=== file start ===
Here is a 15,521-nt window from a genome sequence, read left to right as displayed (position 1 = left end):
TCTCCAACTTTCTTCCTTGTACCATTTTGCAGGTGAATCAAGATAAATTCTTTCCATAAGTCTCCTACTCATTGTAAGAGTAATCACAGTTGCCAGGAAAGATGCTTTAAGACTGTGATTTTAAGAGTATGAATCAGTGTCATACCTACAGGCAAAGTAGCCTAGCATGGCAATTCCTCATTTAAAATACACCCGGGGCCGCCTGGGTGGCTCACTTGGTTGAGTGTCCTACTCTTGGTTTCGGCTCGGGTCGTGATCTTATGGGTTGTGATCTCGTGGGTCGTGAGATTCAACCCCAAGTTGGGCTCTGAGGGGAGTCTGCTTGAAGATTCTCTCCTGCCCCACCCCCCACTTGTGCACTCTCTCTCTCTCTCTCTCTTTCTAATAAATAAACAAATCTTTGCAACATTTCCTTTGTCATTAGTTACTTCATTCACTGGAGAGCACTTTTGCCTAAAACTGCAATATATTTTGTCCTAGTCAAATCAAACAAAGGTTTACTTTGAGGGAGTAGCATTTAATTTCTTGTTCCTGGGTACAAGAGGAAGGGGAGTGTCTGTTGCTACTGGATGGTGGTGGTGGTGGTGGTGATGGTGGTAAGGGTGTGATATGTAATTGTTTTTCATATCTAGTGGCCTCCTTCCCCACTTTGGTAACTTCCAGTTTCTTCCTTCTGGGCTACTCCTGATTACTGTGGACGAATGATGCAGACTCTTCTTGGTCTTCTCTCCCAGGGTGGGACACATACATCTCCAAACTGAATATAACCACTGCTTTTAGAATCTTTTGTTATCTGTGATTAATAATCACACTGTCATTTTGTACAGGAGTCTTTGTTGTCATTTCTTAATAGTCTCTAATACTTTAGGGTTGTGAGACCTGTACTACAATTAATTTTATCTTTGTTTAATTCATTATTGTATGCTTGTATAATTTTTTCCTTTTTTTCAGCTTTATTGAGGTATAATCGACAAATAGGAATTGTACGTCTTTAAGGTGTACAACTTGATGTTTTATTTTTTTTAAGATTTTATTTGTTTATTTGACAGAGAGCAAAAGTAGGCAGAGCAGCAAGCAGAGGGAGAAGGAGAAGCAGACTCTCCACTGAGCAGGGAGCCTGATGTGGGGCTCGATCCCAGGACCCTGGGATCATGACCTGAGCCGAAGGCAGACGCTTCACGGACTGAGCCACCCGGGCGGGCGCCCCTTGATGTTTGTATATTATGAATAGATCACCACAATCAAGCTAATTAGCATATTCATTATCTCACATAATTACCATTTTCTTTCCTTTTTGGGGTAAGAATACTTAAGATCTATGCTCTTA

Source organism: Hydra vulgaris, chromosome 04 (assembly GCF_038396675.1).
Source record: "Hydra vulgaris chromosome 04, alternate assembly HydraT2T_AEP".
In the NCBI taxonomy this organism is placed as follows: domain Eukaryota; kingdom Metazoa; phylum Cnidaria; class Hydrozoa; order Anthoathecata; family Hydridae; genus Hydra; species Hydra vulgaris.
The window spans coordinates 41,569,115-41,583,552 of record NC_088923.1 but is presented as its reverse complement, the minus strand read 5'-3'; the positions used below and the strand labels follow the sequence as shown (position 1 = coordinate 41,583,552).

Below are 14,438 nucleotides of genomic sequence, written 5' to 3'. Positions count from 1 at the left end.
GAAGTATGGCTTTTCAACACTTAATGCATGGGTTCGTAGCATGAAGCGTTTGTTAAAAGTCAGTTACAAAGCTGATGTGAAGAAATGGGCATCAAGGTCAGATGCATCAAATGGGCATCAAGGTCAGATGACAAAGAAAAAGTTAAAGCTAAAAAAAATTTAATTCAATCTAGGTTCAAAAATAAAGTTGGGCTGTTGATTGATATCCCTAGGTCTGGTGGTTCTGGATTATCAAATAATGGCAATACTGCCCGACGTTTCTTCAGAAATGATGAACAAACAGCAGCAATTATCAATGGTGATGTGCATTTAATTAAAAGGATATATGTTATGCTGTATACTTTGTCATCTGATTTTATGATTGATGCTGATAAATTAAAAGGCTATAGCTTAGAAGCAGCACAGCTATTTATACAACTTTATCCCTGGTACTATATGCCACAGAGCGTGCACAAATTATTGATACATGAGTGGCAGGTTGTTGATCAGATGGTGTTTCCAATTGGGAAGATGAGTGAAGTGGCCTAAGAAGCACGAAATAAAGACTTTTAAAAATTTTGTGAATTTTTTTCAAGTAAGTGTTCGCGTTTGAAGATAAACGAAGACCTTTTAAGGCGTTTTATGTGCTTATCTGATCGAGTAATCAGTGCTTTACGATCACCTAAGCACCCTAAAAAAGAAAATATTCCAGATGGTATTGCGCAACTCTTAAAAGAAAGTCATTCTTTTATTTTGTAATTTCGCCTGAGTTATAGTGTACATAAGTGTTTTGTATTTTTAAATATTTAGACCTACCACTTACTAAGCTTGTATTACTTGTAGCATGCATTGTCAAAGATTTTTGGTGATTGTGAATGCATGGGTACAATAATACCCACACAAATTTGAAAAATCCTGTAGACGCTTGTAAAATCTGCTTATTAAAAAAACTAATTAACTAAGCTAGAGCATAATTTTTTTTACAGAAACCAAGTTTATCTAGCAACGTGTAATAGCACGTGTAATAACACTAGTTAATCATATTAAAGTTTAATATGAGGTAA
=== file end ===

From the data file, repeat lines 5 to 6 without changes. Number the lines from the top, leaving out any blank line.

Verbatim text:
In the NCBI taxonomy this organism is placed as follows: domain Eukaryota; kingdom Metazoa; phylum Cnidaria; class Hydrozoa; order Anthoathecata; family Hydridae; genus Hydra; species Hydra vulgaris.
The window spans coordinates 41,569,115-41,583,552 of record NC_088923.1 but is presented as its reverse complement, the minus strand read 5'-3'; the positions used below and the strand labels follow the sequence as shown (position 1 = coordinate 41,583,552).